Senator Ensign to Resign Amid Inquiry
Senator John Ensign of Nevada, who had already announced that he would not run for re-election in 2012, is planning to resign, he said in a statement issued Thursday afternoon. Mr. Ensign, a Republican, had been caught up in a sex scandal and an ethics inquiry stemming from his admission in 2009 that he had had an affair with the wife of a top aide (see a timeline of the scandal).
Hmmmm! Given the old boys' club nature of the Senate, which made me think that an "ethics inquiry" would be dropped upon hearing that the person involved would not run for reelection, I can only think that must have been some other shoe that was getting ready to drop.
Republican Party operatives said Mr. Ensign’s decision, effective May 3, would open the door for Gov. Brian Sandoval of Nevada to appoint a Republican to fill out the remainder of Mr. Ensign’s term, thereby increasing the chances that the party could hold onto what may be a hotly contested seat next year. One likely candidate is Representative Dean Heller, a Republican House member already running for the job, giving Mr. Heller a possible leg up for a full term.
While party insiders said there was no guarantee that Mr. Heller would get the appointment, if he did get it he would be in position to essentially run as an incumbent in 2012 and while skirting some of the politically charged votes likely to occur in the Republican-controlled House over the coming months.
So, Family Values™ and Political Courage®, all in one Tale of Your New Republican Majority!
(Here is another version of the story, if you don't like to wrestle with the NYT's paywall. However, don't miss the timeline linked from within the blockquote if you're able to get to it. It's mighty sordid! (Though not all that sexy.))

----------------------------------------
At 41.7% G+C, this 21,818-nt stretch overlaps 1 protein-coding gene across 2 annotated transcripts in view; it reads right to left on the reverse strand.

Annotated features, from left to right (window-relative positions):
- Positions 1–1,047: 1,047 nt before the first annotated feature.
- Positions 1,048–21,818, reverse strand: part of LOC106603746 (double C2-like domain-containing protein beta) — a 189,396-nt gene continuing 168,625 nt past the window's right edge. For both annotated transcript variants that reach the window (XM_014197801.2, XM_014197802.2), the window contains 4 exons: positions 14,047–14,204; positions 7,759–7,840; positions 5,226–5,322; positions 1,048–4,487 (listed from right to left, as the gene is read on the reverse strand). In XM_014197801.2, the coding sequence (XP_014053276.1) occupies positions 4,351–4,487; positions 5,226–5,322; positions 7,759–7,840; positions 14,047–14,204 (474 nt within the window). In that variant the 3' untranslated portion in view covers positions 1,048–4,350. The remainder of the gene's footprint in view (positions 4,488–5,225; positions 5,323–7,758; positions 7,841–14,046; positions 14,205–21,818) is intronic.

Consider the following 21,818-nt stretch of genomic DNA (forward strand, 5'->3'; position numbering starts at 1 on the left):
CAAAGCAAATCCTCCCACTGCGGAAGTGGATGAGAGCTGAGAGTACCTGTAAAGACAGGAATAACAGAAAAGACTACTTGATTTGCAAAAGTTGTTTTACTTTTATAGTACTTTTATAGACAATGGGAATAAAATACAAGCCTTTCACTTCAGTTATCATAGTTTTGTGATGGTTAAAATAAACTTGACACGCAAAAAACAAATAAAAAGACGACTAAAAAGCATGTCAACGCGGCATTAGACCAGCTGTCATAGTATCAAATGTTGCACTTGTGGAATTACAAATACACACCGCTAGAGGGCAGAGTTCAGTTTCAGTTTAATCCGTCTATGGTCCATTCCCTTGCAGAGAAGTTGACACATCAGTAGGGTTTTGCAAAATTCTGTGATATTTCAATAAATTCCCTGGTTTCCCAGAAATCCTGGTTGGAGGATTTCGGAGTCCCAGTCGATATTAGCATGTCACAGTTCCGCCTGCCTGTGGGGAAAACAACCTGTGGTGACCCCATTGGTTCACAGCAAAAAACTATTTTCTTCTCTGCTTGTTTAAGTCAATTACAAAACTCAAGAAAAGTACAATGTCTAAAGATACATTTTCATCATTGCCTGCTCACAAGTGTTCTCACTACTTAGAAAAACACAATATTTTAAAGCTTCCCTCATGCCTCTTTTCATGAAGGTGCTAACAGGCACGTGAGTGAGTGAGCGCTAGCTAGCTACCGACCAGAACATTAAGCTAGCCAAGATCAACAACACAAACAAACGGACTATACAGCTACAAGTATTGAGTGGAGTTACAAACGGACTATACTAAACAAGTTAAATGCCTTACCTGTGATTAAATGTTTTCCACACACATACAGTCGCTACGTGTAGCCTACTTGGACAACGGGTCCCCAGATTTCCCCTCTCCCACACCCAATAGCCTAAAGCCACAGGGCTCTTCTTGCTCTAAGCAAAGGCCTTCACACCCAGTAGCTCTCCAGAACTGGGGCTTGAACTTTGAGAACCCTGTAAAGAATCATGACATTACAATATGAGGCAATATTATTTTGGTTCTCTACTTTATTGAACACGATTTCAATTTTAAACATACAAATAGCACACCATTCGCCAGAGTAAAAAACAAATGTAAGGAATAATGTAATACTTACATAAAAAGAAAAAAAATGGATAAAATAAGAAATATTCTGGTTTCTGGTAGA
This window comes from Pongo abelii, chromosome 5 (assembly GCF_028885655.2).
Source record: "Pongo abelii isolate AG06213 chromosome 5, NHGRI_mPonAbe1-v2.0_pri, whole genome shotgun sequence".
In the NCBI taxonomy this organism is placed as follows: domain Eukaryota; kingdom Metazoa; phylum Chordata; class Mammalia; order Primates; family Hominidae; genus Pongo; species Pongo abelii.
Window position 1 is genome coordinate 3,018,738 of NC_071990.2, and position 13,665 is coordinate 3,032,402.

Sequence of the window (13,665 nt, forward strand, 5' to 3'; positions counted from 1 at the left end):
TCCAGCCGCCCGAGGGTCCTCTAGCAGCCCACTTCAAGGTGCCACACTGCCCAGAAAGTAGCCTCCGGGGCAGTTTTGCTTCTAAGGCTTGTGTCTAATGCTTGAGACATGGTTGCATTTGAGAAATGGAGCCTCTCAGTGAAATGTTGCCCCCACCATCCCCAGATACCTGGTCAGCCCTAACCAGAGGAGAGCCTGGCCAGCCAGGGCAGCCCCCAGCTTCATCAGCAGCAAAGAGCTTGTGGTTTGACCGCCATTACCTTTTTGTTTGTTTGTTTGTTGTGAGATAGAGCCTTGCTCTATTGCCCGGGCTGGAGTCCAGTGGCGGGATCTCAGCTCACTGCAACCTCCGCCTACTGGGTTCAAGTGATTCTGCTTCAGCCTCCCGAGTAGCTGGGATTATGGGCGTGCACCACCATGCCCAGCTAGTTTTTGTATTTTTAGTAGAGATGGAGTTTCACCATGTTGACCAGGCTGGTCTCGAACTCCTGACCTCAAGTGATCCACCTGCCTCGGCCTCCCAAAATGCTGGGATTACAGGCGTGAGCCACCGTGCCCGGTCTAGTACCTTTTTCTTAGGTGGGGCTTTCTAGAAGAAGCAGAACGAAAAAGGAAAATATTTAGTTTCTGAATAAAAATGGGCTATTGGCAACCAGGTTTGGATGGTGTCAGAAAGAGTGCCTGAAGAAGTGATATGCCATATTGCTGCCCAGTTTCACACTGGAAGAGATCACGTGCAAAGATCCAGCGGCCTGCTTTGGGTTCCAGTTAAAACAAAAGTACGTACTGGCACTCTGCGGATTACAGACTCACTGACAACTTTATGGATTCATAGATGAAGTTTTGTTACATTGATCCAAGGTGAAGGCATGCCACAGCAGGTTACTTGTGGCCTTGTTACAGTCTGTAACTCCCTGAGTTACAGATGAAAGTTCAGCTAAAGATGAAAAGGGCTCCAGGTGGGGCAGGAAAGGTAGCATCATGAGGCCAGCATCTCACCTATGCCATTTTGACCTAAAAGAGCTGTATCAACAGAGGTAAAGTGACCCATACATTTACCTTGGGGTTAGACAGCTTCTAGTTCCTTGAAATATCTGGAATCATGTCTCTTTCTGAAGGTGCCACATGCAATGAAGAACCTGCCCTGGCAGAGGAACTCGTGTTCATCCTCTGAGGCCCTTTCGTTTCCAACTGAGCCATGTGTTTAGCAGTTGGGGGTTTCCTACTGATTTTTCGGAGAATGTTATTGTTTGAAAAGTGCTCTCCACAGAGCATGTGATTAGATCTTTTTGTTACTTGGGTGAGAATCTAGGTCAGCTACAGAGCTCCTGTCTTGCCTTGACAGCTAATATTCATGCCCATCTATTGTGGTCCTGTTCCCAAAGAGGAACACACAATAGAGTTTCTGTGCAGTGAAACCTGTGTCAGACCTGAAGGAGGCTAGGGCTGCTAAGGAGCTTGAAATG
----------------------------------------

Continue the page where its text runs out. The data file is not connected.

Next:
UPDATE: Looks like there's a chance this might not be the last we hear about this:
Ensign Resigns, But Details of Ethics Probe May Yet Emerge
The Senate Ethics Committee will now have to decide if it wants to make public any of the evidence it turned up in a year and a half spent investigating the aftermath of an affair Mr. Ensign had with the wife of a former top aide, Douglas Hampton.
The committee chairwoman, Senator Barbara Boxer, Democrat of California, and its ranking Republican, Senator Johnny Isakson of Georgia, issued a statement late Thursday indicating that their work in fact is not yet finished. That suggests that the public might again hear from the panel.
“The Senate Ethics Committee has worked diligently for 22 months on this matter and will complete its work in a timely fashion,” the statement said. “Senator Ensign has made the appropriate decision.”
Mr. Ensign himself, in his resignation statement, made clear that he knew some kind of action was about to take place by the Senate Ethics Committee that would only open him up to more scrutiny. That could have included specific charges and possibly a public trial on those charges.